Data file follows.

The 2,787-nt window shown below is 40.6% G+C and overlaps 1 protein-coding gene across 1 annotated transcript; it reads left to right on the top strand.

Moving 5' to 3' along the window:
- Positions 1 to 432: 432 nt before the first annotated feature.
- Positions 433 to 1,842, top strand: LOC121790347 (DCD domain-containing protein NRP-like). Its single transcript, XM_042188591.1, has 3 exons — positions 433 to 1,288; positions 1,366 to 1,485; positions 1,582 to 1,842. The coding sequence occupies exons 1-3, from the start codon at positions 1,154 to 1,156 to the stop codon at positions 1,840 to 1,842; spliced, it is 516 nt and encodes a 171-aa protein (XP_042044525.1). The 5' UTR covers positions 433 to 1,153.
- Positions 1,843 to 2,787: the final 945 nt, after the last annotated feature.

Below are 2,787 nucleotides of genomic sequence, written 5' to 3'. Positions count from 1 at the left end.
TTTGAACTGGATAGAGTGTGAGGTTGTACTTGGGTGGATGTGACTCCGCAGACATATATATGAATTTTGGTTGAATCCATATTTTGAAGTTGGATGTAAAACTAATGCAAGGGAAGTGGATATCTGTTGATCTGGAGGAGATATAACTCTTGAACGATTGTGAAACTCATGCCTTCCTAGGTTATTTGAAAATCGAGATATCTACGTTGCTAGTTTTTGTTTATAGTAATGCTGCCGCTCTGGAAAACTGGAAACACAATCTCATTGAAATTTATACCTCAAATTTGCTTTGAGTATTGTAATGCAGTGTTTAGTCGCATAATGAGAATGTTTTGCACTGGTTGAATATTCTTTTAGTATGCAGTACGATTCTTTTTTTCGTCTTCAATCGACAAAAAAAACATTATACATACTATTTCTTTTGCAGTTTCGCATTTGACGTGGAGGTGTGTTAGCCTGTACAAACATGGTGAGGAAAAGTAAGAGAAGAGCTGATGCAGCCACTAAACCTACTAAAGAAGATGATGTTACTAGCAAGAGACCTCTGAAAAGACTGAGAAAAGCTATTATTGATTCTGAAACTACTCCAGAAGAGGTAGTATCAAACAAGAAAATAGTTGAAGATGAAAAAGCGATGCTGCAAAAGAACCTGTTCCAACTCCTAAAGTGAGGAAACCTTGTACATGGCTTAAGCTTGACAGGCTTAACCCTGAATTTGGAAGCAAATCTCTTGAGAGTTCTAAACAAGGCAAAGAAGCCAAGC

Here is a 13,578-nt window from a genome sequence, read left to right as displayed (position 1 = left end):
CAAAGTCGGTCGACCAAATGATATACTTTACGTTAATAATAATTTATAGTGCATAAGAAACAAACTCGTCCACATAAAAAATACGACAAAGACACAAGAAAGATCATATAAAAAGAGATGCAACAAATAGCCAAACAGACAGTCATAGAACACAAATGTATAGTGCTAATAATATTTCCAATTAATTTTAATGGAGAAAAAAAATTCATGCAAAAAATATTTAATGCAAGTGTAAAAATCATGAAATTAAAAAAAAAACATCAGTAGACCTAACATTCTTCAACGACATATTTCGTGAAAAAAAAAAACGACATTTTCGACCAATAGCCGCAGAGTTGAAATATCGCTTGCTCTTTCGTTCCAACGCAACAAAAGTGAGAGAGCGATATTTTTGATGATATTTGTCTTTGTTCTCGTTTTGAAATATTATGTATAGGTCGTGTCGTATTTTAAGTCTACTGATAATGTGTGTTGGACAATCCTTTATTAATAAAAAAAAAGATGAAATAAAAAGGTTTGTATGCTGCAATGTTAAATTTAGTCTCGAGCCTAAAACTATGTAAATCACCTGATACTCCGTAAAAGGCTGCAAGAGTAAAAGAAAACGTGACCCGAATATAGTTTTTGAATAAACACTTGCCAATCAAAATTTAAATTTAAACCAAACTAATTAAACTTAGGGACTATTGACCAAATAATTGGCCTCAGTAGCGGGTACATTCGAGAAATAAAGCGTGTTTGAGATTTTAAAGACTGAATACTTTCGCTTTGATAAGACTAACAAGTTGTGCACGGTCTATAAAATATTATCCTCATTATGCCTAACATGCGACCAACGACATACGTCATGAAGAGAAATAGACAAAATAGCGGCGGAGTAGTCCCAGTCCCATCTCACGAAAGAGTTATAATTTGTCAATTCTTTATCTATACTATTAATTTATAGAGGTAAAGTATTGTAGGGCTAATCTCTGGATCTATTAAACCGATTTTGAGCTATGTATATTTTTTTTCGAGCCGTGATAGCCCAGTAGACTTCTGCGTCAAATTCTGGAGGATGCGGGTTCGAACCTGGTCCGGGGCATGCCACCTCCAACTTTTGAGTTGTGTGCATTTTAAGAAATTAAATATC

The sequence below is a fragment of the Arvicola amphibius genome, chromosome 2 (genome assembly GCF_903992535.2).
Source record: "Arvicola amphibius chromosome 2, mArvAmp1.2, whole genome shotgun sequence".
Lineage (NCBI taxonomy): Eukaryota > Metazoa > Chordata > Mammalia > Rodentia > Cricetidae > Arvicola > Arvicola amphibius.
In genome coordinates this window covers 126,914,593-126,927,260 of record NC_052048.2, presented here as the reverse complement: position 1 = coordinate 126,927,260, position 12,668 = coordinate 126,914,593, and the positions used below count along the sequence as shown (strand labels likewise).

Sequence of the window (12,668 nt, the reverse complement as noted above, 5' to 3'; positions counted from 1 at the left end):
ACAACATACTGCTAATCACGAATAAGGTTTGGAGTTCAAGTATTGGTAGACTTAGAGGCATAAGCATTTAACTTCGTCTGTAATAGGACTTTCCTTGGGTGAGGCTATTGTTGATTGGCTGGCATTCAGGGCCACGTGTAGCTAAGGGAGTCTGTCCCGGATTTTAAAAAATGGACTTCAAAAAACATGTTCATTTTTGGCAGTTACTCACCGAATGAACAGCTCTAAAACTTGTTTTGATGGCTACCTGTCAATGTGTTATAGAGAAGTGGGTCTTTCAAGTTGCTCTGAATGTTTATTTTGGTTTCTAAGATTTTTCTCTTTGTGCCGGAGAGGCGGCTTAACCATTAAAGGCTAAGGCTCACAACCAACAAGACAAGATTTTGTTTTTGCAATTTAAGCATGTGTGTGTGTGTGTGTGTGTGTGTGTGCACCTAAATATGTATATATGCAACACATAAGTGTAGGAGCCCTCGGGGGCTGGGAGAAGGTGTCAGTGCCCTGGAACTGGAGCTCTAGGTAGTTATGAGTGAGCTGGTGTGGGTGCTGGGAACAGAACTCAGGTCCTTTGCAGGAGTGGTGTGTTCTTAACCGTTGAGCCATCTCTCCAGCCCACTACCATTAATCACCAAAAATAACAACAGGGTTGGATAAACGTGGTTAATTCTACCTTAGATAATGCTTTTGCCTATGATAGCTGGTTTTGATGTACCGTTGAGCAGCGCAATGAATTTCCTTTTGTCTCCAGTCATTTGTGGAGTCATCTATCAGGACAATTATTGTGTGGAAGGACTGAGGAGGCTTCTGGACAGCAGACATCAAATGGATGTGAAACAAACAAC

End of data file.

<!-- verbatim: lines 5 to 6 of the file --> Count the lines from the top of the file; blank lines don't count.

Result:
- Positions 1,843 to 2,787: the final 945 nt, after the last annotated feature.

Below are 2,787 nucleotides of genomic sequence, written 5' to 3'. Positions count from 1 at the left end.